Plow-piled snow shrouded in shadow from the abbreviating sun, snow frosted with the exhaust of tour buses. Pigeons shift in congress. Sun glints windshields & chrome like cotton blooms in the monitors. Surveillance here is catholic. From cornices cameras oscillate like raven-heads nestled along palisades. Cameras mind entrances, pedestrians, traffic, the landscape from land's end to Baccarat Boulevard. I tend the security station, notice briefly among these half-dozen screens, a phantom looping through the busy breeze-way & out of view. Unseasonable sparrows mating? Something clutched like a gambler's fist, keening a halo from daylight folded across the corridor like gift-wrap. Little tumbleweed, if you are sparrows, you are bishops of risk wrestling toward pain's bursaries. Jake and angel I believe I could have conjured that woman now entering the asphalt current to protect you. Mira! she might be saying. But she'd be speaking to me. Waving her cashier's apron against traffic, through the street like a banner out to where her good deed is witnessed. Out to where I interpret her behavior as censure. As if the pixels of light depicting the world she is framed in were impastoed by me to the monitor's glass canvass (to be arranged according to the obligation of my anonymous nobility), what good could I do to alter the facts of the world as it hustles around her? What odds do those birds stand to chance anyway? Prevention is akin to greed. Say recovery and a sermon salts the air. Consider the postcards here on the counter beside me. They'll do no more than carry the word of their senders, speak pictures: Jersey's domed capital looks like a junkyard of church bells, a reliquary of Sundays wracked and laid to rest. Noble martyr, Trenton fears no law of diminishing returns, says it "makes, the world takes:" Another prays the next wet pebble be the one that makes a beach. Paydirt. We should be so lucky.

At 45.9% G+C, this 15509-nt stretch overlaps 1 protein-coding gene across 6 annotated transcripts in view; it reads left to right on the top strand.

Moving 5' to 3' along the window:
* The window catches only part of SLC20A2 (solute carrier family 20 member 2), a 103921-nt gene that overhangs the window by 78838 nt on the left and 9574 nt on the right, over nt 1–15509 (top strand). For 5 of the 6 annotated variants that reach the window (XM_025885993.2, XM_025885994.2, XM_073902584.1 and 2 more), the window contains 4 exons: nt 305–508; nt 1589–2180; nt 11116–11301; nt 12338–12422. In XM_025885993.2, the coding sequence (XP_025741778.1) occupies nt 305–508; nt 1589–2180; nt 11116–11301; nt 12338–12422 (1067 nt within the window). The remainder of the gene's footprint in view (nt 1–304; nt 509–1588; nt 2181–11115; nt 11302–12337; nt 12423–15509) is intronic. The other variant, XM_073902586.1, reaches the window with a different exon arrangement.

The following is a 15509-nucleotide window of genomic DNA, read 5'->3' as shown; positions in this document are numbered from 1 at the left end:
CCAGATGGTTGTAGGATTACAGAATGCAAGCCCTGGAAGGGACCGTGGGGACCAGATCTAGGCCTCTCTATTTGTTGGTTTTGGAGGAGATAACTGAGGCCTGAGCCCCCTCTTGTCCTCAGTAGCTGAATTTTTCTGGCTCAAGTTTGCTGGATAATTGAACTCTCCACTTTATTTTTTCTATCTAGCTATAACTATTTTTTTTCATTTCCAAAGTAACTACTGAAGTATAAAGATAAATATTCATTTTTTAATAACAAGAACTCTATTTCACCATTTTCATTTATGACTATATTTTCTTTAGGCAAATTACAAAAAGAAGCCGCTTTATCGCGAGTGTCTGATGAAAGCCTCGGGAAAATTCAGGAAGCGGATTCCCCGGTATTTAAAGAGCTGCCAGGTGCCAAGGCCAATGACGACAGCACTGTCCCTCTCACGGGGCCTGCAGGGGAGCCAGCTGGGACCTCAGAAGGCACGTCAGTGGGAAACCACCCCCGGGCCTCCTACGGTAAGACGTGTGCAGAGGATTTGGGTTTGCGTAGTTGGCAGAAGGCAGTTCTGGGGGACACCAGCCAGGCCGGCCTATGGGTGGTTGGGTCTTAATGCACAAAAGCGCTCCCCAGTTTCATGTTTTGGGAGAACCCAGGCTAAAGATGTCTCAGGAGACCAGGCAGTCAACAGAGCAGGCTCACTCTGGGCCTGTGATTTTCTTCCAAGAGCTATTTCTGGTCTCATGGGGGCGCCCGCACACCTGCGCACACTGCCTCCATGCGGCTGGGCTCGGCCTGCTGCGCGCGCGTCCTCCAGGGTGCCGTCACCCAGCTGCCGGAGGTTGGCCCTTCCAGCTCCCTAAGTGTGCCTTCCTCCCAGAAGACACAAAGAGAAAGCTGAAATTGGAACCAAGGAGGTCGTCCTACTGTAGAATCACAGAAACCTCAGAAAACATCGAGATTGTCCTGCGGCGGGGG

From Totem, published by the American Poetry Review. Copyright © 2007 by Gregory Pardlo. Used with permission.